Although the non-movant need not cite specific page numbers of the record in support of its claims or defenses, "the designated portions of the record must be presented with enough specificity that the district court can readily identify the facts upon which the non-moving party relies." Guarino, 980 F.2d at 405, quoting Inter-Royal Corp. v. Sponseller, 889 F.2d 108, 111 (6th Cir. 1989)(internal quotation marks omitted). In contrast, mere conclusory allegations are patently insufficient to defeat a motion for summary judgment. See McDonald v. Union Camp Corp., 898 F.2d 1155, 1162 (6th Cir. 1990). The Court must view all submitted evidence, facts, and reasonable inferences in a light most favorable to the non-moving party. See Matsushita Elec. Indus. Co. v. Zenith Radio Corp., 475 U.S. 574, 587 (1986); Adickes v. S.H. Kress & Co., 398 U.S. 144 (1970); United States v. Diebold, Inc., 369 U.S. 654 (1962). Furthermore, the district court may not weigh evidence or assess the credibility of witnesses in deciding the motion. See Adams v. Metiva, 31 F.3d 375, 378 (6th Cir. 1994).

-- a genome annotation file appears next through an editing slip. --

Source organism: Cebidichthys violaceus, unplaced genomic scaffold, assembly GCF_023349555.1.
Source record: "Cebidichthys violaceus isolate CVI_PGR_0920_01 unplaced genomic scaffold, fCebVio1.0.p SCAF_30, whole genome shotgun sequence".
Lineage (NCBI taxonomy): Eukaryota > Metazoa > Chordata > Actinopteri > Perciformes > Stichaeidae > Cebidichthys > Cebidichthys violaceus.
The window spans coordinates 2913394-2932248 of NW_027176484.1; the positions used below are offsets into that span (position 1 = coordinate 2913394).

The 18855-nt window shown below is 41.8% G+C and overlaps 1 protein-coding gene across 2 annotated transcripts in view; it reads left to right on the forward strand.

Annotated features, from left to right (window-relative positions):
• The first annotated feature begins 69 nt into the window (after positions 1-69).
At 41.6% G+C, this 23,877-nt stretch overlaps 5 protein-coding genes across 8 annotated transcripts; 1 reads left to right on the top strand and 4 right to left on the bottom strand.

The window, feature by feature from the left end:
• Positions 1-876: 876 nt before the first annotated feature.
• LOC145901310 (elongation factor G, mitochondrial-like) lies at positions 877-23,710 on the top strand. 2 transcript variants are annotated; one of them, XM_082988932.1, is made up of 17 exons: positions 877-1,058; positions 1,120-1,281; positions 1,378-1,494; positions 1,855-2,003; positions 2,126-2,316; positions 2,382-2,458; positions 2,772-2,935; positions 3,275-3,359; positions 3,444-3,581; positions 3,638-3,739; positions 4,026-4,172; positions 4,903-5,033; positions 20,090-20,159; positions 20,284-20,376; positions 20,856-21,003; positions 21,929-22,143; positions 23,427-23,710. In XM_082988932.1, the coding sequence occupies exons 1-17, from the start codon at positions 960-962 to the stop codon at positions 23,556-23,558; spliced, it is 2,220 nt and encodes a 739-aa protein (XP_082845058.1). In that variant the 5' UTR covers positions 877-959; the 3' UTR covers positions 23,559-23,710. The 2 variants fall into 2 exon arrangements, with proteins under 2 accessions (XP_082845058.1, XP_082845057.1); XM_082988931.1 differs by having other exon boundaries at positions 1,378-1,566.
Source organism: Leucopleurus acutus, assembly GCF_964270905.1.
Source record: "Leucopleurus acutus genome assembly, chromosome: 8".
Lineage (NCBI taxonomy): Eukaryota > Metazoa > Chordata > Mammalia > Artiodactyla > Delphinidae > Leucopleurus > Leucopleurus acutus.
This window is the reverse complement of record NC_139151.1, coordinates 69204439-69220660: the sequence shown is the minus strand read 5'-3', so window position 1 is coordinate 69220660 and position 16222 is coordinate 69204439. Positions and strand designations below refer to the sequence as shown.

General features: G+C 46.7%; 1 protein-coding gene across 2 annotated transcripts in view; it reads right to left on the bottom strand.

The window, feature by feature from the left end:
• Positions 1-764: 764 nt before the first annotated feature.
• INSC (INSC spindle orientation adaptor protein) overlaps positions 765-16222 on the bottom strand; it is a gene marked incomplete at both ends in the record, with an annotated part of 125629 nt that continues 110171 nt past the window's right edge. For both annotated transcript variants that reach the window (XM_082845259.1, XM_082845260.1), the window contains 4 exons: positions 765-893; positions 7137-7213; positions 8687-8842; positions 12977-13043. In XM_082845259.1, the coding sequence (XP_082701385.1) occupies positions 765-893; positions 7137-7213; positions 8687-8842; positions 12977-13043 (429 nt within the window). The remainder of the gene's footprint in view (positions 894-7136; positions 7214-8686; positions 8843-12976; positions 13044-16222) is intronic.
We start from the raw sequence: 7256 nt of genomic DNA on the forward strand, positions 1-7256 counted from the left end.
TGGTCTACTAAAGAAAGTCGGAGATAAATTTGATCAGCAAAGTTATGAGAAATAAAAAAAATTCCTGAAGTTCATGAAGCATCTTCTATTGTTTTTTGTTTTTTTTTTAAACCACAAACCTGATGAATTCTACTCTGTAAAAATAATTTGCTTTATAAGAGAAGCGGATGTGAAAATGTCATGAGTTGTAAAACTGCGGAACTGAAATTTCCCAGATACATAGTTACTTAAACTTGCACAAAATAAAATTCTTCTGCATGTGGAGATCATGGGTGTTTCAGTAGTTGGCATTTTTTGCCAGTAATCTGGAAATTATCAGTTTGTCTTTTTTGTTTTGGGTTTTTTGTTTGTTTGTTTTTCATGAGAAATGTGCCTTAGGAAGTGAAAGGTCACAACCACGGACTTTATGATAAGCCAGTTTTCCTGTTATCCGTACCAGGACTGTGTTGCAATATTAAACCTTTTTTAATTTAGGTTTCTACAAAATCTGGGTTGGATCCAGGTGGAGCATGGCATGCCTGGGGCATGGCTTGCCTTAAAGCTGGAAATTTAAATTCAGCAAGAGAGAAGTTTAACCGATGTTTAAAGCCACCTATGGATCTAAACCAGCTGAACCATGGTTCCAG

Ultimately, the movant bears the burden of demonstrating that no material facts are in dispute. See Matsushita, 475 U.S. at 587. The fact that the non-moving party fails to respond to the motion does not lessen the burden on either the moving party or the Court to demonstrate that summary judgment is appropriate. See Guarino, 980 F.2d at 410; Carver v. Bunch, 946 F.2d 451, 454-55 (6th Cir. 1991).

III. Analysis

Plaintiff brings her claim pursuant to the ADEA, which prohibits an employer from discharging employees over forty on the basis of their age. 29 U.S.C. § 623(a). An employee may establish a claim under the ADEA by offering either direct or circumstantial evidence of age discrimination. Kline v. Tenn. Valley Auth., 128 F.3d 337, 348 (6th Cir. 1997). Plaintiff offers no direct evidence of age discrimination. Accordingly, evaluation of Plaintiff's claim proceeds under the traditional "burden-shifting" analysis established in McDonnell Douglas Corp. v. Green, 411 U.S. 792 (1973). In order to establish her prima facie case for this claim, Plaintiff must advance some evidence that (1) she is a member of a protected class; (2) she suffered an adverse employment action; (3) she was otherwise qualified for the position at issue; and (4) she was replaced by a substantially younger person. O'Connor v. Consolidated Coin Caterers Corp., 517 U.S. 308 (1996); Bush v. Dictaphone ...